Perhaps a royal wedding is just what the nation needs to raise its spirits. A beautiful bride in white lace, a nervous groom waiting at the altar, well-wishers lining the streets with Union flags held high. A most crowd-pleasing outing for the monarchy in its full glory.
It will be some time before the next generation, led by 10-year-old Prince George, makes its way down the aisle. The next-best thing in the royal rumour mill? The Yorks.
The question haunting the most unusual royal romance in modern history has raised its head again: will Prince Andrew and his ex-wife remarry?
It has been asked on and off for at least a decade, thanks to their unusual joint living arrangements and countless cryptic declarations of affection. Until recently, it has always faced the seemingly insurmountable hurdles of the Duke’s parents, the late Queen and Prince Philip who were opposed – vehemently, in the latter’s case – to the official return of Fergie.
Now, nearly 30 years after Prince Andrew and the Duchess divorced, the path to the altar finally seems clear.
“Should the Duke and Duchess of York finally cease dithering and confirm their decision to remarry, the King has made it easier for them,” a tabloid diary column has reported.
“A source whispers that Charles has indicated to Andrew and Fergie that he would give his blessing.”
Technically the King’s permission is not required, the Duke of York having been ousted from the line of succession by the small Sussex children. But, it is claimed, it remains “important” to the Duke to have his family’s support, when he has little else nowadays. The proposed venue would be the chapel of All Saints in Windsor, where Princess Beatrice married in lockdown.
Quite what the sermon would include, charting the years between the original toe-sucking divorce and the sex abuse case, is anyone’s guess.
A palace source, when asked about the report, laughed in disbelief.
“If I had a pound for every time I’d been asked that…” a long-term royal observer said. “I don’t think it will ever happen.”
It would certainly be an unorthodox approach.
Their relationship has been the subject of fascination for years, encouraged by the Duchess who regularly confides: “We always say we are the most contented divorced couple in the world.”
In 2013, at a book festival event for children, she said of Andrew: “He’s still my handsome prince, he’ll always be my handsome prince.”
In 2021: “I kept my commitment, no matter what. People said, ‘You got divorced.’ They don’t know how I feel.”
The Yorks live in separate quarters at Royal Lodge, a 30-room Grade II-listed mansion, and take tea together daily. They are as-yet unmoved by plans to get them out, with the Duke unable to pay the large bills it requires despite his long lease, and the King said to be unwilling to fund him.
“We live in the same house but then, it’s a big house, so that’s OK,” the Duchess has said.
From the disgraces of the 1990s, where Fergie was persona non-grata and Andrew stuck by her, the tables have turned to see him condemned in the court of public opinion, and her in the supporting role. The Epstein scandal will not go away.
The Duchess, who was enjoying something of a revival with her Mills and Boon books, cheery social media presence, invitation to Sandringham Christmas and appearances on morning television sofas, has suffered real health challenges. A life-changing diagnosis of breast cancer was followed by the discovery of a malignant melanoma. One source admitted that her health struggles may well have changed her outlook when it came to marriage, but said they would “be surprised.”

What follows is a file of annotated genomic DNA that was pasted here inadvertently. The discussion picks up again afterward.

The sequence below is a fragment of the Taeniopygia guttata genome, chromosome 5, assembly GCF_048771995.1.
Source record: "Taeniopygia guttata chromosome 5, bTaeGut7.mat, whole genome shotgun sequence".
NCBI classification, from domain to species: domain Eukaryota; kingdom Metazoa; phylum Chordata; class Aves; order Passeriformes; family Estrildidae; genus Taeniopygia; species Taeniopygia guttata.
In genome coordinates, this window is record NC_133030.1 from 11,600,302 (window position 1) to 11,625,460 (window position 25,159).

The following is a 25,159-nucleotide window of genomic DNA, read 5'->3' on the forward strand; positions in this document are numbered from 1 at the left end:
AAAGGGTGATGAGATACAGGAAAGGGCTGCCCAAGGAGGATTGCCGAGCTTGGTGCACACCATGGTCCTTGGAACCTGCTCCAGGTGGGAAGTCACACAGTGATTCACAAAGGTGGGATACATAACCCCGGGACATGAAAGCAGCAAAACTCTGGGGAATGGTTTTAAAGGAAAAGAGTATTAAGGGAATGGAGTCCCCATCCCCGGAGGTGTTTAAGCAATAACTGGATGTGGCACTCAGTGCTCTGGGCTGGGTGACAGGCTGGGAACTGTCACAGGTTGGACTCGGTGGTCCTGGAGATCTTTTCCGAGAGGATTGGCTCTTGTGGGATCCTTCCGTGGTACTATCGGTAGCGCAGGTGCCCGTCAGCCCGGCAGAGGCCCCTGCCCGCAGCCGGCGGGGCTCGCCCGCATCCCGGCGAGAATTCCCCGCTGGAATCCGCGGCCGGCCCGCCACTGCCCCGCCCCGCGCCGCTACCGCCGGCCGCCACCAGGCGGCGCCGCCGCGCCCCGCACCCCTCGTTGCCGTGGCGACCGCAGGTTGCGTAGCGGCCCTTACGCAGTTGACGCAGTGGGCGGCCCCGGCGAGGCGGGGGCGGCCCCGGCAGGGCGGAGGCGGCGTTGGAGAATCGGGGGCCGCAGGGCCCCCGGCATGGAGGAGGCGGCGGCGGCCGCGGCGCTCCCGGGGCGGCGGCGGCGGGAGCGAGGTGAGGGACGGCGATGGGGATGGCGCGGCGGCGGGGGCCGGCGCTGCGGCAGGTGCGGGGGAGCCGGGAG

The Duke remains in seclusion in Windsor, said to be struggling with his fallen status and lack of direction. He harbours hopes of a return to public life, which have been repeatedly shot down by those inside palace walls.
The King, one source said, would only give his blessing to a marriage if he had been asked directly.
Some have argued that, after several years blighted by scandal, bad choices and bad luck, a fresh start would boost their public standing.
Michael Cole, a former BBC royal correspondent, has written of Andrew: “It would be the most significant step towards restoring his reputation and finding a way back to public life, which he desperately wants.”
Others cannot understand the link.
“Just because they’ve both had problems, it’s not a reason to remarry?” one argued.
One royal aide insists that nothing had changed in the last 28 years on the marriage front, pointing to a comment made by the Duchess when asked directly about the possibility by the Telegraph three years ago. “All I can say is that we’re happy with the way we are right now,” she said.
Those close to the happily divorced couple say they have never seen any hint of romance between the pair, despite their unusual living arrangement. “They support each other but very much enjoy their independence,” one said.
“The Duchess has vehemently denied that she wants to re-enter the Firm and has said she would not consider remarrying.”
Phil Dampier, a royal commentator whose first job was reporting on the 1986 royal wedding, said: “I would never say never, but I think it’s extremely unlikely that the Duke and Duchess of York will ever remarry.
“They are best friends and he will undoubtedly have been helping her after her recent illness. She has been very supportive to him through his recent troubles.
“But I don’t think they are romantically involved, that ship sailed 30 years ago.”
Will they? Should they? Do they even want to?
No one at the palace seems to be buying a new hat yet.